3. Publicize physics role models who counteract the stereotypes and whose stories are examples of career success and leadership positions.
4. Educate parents about opportunities for daughters and how to encourage them.
5. Help smart girls network (clubs, enrichment opportunities, and encouragement).
6. Attract more girls to compete in prestigious physics competitions.
7. Raise boys to share family responsibilities and to expect women to have professions.
8. Get international help and funding for schools in developing countries
9. Involve universities, research institutes, and industries to help schools and strengthen teacher training.
Launching a Successful Career (University to Mid-Career)
1. Have flexible entry and graduation requirements for physics majors, and provide early opportunities for students to participate in research.
2. Train/sensitize faculty and supervisors to gender issues (female-friendly atmosphere, respectful and collegial treatment).
3. Provide enlightened and supportive mentors and supervisors for women physicists. These people should find funding, teach the women the « rules of the game » and how to write successful proposals, introduce them to important professional contacts, give them challenging assignments and opportunities, provide constructive feedback on unsuccessful proposals or interviews, give them credit, and advocate them in the physics community. .
4. Provide training for women physicists in presentation of results, paper writing, grant applications, etc.
5. Shorten the post-post-doc phase with its inherent insecurity and relocation requirements.
Balancing Family and Career
1. Respect and value family obligations (quality child care convenient to workplace and at conferences, flexible working hours).
2. Pause 'career clock' and have flexible age limits and rules for grants and fellowships, to not disadvantage people who take time for family responsibilities. (Accord career interruptions for « family service » the same respect as for « military service ».)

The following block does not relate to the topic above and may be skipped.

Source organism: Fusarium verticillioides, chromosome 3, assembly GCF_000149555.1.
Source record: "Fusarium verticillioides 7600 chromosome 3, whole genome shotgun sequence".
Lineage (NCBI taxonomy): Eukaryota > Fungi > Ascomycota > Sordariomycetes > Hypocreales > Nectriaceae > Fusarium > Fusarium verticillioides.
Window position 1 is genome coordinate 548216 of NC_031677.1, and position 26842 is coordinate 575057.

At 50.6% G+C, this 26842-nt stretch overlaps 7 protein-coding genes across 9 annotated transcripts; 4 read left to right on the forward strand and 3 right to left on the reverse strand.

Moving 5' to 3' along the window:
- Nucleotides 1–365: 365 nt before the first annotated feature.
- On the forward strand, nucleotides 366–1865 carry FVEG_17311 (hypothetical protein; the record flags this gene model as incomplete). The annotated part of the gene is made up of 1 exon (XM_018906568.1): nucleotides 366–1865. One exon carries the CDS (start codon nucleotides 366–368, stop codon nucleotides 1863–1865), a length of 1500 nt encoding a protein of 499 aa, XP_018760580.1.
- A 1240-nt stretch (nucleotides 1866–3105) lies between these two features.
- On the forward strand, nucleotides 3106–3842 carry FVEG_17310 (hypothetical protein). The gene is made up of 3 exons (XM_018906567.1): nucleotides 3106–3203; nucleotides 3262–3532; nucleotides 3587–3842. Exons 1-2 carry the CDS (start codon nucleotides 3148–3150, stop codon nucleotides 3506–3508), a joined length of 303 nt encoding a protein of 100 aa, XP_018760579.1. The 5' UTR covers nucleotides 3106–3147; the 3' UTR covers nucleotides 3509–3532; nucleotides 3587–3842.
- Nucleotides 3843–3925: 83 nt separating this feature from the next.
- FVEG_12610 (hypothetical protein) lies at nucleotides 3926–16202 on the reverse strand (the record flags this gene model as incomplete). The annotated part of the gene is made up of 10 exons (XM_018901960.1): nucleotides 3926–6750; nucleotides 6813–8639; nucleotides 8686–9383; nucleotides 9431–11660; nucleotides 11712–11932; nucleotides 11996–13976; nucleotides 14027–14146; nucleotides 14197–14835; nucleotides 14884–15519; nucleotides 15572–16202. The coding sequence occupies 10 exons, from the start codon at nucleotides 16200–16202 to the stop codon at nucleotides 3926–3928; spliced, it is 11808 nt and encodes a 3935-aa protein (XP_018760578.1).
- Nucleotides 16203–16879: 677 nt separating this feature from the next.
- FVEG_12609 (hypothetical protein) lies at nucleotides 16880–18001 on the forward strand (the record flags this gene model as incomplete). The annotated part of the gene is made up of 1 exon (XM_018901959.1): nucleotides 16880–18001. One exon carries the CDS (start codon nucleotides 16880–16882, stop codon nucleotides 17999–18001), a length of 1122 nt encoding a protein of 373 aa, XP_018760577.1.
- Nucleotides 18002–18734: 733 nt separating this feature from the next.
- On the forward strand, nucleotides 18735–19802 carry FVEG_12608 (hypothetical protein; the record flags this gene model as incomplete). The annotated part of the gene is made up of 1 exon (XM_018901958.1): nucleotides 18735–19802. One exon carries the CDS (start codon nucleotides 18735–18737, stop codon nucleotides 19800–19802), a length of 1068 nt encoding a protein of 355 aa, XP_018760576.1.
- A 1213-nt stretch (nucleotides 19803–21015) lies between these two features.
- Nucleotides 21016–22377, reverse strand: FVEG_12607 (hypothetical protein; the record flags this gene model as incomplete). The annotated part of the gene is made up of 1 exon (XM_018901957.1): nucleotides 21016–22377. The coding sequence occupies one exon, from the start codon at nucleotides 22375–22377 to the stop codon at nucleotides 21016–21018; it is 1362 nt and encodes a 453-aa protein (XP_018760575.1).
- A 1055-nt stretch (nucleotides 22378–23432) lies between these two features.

3. Provide funding sources to help people return to physics after a career pause.
4. Solve the dual-career couple problem by facilitating geographically co-located job opportunities and creative solutions, such as shared positions.
Getting Women into Physics Leadership
1. Appoint women physicists to leadership positions and include them on important committees in their institutions, countries, professional societies, and IUPAP.
2. Involve more people in leadership. Consider innovative approaches, such as shared positions, term appointments, and novel structures.
1. Create opportunites for R&D employment, funding, and research equipment in developing countries (not just factories employing cheap labor).
2. Provide opportunities for collaboration and exchanges between regions and countries. Provide resources for conference travel for physicists from developing countries, and for physicists from developed countries to be visiting lecturers in developing countries.
3. Establish and sponsor international speaker program(s) for women physicists: web-accessible data base of names and topics; source of travel support.
4. Sponsor prestigious, topical international physics summer schools with female and male speakers, organizers, and participants.